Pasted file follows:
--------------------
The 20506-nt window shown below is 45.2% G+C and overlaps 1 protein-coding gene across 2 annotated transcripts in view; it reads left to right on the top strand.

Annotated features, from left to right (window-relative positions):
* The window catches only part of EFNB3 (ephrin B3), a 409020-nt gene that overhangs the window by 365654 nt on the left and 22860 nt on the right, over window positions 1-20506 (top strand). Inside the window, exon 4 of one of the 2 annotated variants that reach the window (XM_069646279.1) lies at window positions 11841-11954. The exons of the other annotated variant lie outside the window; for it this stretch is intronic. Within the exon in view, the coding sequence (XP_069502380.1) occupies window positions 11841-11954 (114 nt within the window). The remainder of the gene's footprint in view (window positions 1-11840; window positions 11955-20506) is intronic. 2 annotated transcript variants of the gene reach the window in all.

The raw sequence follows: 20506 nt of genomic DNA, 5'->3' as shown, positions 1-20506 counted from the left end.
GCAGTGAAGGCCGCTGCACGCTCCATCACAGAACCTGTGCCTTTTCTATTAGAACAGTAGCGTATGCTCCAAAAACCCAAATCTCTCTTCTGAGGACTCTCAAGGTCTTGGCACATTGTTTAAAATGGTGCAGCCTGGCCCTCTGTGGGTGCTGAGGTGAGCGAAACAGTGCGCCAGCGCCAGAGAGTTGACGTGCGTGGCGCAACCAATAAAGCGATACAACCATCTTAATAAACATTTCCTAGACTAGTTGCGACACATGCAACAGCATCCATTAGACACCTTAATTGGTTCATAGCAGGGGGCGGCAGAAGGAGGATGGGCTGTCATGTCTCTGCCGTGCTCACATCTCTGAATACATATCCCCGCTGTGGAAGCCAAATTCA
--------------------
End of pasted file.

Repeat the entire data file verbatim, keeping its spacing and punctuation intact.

The 20506-nt window shown below is 45.2% G+C and overlaps 1 protein-coding gene across 2 annotated transcripts in view; it reads left to right on the top strand.

Annotated features, from left to right (window-relative positions):
* The window catches only part of EFNB3 (ephrin B3), a 409020-nt gene that overhangs the window by 365654 nt on the left and 22860 nt on the right, over window positions 1-20506 (top strand). Inside the window, exon 4 of one of the 2 annotated variants that reach the window (XM_069646279.1) lies at window positions 11841-11954. The exons of the other annotated variant lie outside the window; for it this stretch is intronic. Within the exon in view, the coding sequence (XP_069502380.1) occupies window positions 11841-11954 (114 nt within the window). The remainder of the gene's footprint in view (window positions 1-11840; window positions 11955-20506) is intronic. 2 annotated transcript variants of the gene reach the window in all.

The raw sequence follows: 20506 nt of genomic DNA, 5'->3' as shown, positions 1-20506 counted from the left end.
GCAGTGAAGGCCGCTGCACGCTCCATCACAGAACCTGTGCCTTTTCTATTAGAACAGTAGCGTATGCTCCAAAAACCCAAATCTCTCTTCTGAGGACTCTCAAGGTCTTGGCACATTGTTTAAAATGGTGCAGCCTGGCCCTCTGTGGGTGCTGAGGTGAGCGAAACAGTGCGCCAGCGCCAGAGAGTTGACGTGCGTGGCGCAACCAATAAAGCGATACAACCATCTTAATAAACATTTCCTAGACTAGTTGCGACACATGCAACAGCATCCATTAGACACCTTAATTGGTTCATAGCAGGGGGCGGCAGAAGGAGGATGGGCTGTCATGTCTCTGCCGTGCTCACATCTCTGAATACATATCCCCGCTGTGGAAGCCAAATTCA